The side event featured two speakers, Onel Marsadule, Executive Director of the Foundation for the Promotion of the Indigenous Knowledge, and Taghi Farvar, President of the ICCA Consortium. Onel's presentation focused on the Kuna Yala people of Panama, whose territory includes a large marine ecosystem on Panama's Caribbean coast. Onel noted that the Kuna people have their own system of governance for the protection of marine and coastal biodiversity of their territory. For the Kuna, the importance of protecting marine resources and ecosystems is not only food dependency, but also on a holistic, cultural and spiritual relationship with the marine ecosystems. The Kuna have codified their customary laws into a written text, and one provision requires any project or activity affecting natural resources and biodiversity (which would include marine resources and biodiversity) to have an environmental impact study. He concluded by observing that it is essential to recognize indigenous resource management of marine ecosystems and called on Parties to strengthen customary laws and practices of conservation and traditional institutions.

Ninth Issue of [square brackets] Published

The Secretariat of the Convention on Biological Diversity (CBD) and the CBD Alliance have jointly produced the ninth issue of the [square brackets] newsletter to coincide with the recent meeting of the Subsidiary Body on Scientific, Technical and Technological Advice.

This issue of [square brackets] includes articles on coral reefs in the Western Indian Ocean, implementation of Aichi Target 3 in the livestock sector (by Mia MacDonald and Simone Lovera), and biofuel subsidies, among others. The ninth issue of [square brackets] is available for download here.

Thursday, June 26, 2014

Exploring the Oil Palm Landscape in the Telupid Forest Complex

Meeting participants in Telupid. Credit: Forever Sabah
Oil palm is one of the biggest commodities in Southeast Asia and is often considered the backbone of the Malaysian economy. However, it has also had an undeniable widespread impact on tropical forests and on the thousands of Indigenous peoples and communities who depend upon them for livelihoods and survival. At the same time, a growing number of communities have small-scale oil palm plantations and are seeking ways to balance environmental protection with income generation.

In the heart of Sabah, Malaysian Borneo, the  25-year initiative Forever Sabah is working to bring together communities, smallholders, large oil palm companies, government agencies, and NGOs to address these and other issues in the Telupid Forest Complex. From 23-25 June, a multi-stakeholder team from PACOS Trust, LEAP, Natural Justice, the Drainage and Irrigation Department, and the Forestry Department held meetings with oil palm smallholders and with the managers of a large plantation with high conservation value areas and a mill, in order to identify constraints, bottlenecks, and opportunities for further improvement. An additional series of meetings is being planned for July to explore the issues in greater detail.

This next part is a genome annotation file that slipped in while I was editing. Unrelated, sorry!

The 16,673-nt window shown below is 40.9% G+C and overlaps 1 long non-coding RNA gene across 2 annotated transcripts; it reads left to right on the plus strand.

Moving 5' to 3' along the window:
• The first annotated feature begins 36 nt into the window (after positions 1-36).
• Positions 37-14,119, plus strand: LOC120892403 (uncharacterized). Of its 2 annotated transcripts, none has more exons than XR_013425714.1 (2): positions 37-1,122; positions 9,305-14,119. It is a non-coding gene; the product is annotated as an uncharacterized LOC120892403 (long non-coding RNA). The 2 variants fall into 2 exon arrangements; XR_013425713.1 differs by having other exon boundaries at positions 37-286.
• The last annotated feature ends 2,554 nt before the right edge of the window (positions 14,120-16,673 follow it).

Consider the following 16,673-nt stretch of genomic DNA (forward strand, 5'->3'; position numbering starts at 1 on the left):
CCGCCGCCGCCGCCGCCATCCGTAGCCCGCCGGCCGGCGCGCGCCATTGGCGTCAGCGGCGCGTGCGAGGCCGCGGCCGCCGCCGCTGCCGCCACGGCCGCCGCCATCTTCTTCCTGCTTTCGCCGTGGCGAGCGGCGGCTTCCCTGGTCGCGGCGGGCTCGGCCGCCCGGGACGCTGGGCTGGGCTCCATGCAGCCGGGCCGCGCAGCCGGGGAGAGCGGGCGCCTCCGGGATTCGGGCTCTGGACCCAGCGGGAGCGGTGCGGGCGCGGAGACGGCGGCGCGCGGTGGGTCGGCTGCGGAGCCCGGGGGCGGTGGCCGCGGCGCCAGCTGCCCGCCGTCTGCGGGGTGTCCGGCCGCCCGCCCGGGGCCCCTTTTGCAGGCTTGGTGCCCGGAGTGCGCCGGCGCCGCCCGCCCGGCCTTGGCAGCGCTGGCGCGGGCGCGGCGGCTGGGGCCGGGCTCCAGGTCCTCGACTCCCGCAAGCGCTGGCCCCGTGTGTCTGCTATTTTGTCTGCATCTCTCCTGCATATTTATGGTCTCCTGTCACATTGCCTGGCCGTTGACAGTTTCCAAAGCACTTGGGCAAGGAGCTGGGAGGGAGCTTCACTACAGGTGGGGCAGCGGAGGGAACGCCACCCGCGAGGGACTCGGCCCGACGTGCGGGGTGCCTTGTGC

Tuesday, June 24, 2014

18th Meeting of the CBD SBSTTA Begins in Montreal

23 June 2014 marked the opening day of the 18th meeting of the Subsidiary Body on Scientific, Technical and Technological Advice (SBSTTA) in Montreal. Several critical issues are on the agenda this year as the Parties prepare for the 12th Conference of the Parties in South Korea in October. These issues include synthetic biology, marine and coastal biodiversity, the fourth edition of the Global Biodiversity Outlook (GBO-4), invasive alien species, the Intergovernmental Science-Policy Platform for Biodiversity and Ecosystem Services (IPBES), and harmful incentives (link to meeting documents).

Synthetic biology is important for a number of reasons, including the potential for users to bypass the Nagoya Protocol through the transfer of digital information rather than genetic material itself. It is anticipated that countries in favor of synthetic biology will call for additional studies and argue that an agreed definition of the term is needed in order to delay any action on the matter by the CBD. However, several studies have already been undertaken, and extensive precedent exists for Parties entering into agreements despite a lack of of key terms being defined (i.e. the Cartagena Protocol). Marine and coastal biodiversity is also a key issue, and civil society has called for real action to address ocean acidification, underwater noise and marine debris.

Monday, June 23, 2014

Community land rights in the “Zero Draft” of the Post-2015 Agenda

The Secretariat of the International Land Coalition together with various partners, including Natural Justice, has produced a technical brief with suggesting improved targets on land rights in the “zero draft” of the Open Working Group 12 on the Sustainable Development Goals (June 16-20). This brief complements a first input that builds on the consensus achieved through the Global Land Indicator Initiative.

The necessity for land-concerned organisations and delegations to voice their concern is the speed with which negotiations are advancing, coupled with the ever-present risk that even basic wording on land rights will be substantially eroded in the process.